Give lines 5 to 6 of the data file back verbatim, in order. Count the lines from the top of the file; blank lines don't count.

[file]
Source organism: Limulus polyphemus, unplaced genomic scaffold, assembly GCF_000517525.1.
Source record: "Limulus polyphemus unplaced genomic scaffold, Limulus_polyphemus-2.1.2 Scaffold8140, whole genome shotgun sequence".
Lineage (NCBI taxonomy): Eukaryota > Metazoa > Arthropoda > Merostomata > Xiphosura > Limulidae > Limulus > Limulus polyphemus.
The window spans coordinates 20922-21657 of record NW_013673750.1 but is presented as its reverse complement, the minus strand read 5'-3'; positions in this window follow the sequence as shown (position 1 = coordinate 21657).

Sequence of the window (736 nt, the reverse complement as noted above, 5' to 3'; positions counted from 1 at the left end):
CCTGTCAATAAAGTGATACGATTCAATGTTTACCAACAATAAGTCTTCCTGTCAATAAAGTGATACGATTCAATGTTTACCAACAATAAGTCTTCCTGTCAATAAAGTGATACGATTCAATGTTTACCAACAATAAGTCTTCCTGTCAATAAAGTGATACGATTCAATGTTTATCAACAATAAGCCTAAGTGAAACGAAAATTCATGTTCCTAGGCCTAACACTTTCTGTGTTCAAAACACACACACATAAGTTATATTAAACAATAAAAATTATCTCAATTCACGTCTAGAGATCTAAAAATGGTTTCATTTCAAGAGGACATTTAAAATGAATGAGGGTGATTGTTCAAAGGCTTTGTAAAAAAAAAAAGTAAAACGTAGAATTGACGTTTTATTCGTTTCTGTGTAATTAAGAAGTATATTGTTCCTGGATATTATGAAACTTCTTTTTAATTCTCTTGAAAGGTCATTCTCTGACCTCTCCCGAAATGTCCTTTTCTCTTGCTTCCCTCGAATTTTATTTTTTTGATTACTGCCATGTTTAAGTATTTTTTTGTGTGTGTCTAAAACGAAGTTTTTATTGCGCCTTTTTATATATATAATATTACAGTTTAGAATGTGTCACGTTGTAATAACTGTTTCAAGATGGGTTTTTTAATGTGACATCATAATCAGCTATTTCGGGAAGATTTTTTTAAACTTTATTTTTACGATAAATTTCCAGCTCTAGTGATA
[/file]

Sequence of the window (736 nt, the reverse complement as noted above, 5' to 3'; positions counted from 1 at the left end):
CCTGTCAATAAAGTGATACGATTCAATGTTTACCAACAATAAGTCTTCCTGTCAATAAAGTGATACGATTCAATGTTTACCAACAATAAGTCTTCCTGTCAATAAAGTGATACGATTCAATGTTTACCAACAATAAGTCTTCCTGTCAATAAAGTGATACGATTCAATGTTTATCAACAATAAGCCTAAGTGAAACGAAAATTCATGTTCCTAGGCCTAACACTTTCTGTGTTCAAAACACACACACATAAGTTATATTAAACAATAAAAATTATCTCAATTCACGTCTAGAGATCTAAAAATGGTTTCATTTCAAGAGGACATTTAAAATGAATGAGGGTGATTGTTCAAAGGCTTTGTAAAAAAAAAAAGTAAAACGTAGAATTGACGTTTTATTCGTTTCTGTGTAATTAAGAAGTATATTGTTCCTGGATATTATGAAACTTCTTTTTAATTCTCTTGAAAGGTCATTCTCTGACCTCTCCCGAAATGTCCTTTTCTCTTGCTTCCCTCGAATTTTATTTTTTTGATTACTGCCATGTTTAAGTATTTTTTTGTGTGTGTCTAAAACGAAGTTTTTATTGCGCCTTTTTATATATATAATATTACAGTTTAGAATGTGTCACGTTGTAATAACTGTTTCAAGATGGGTTTTTTAATGTGACATCATAATCAGCTATTTCGGGAAGATTTTTTTAAACTTTATTTTTACGATAAATTTCCAGCTCTAGTGATA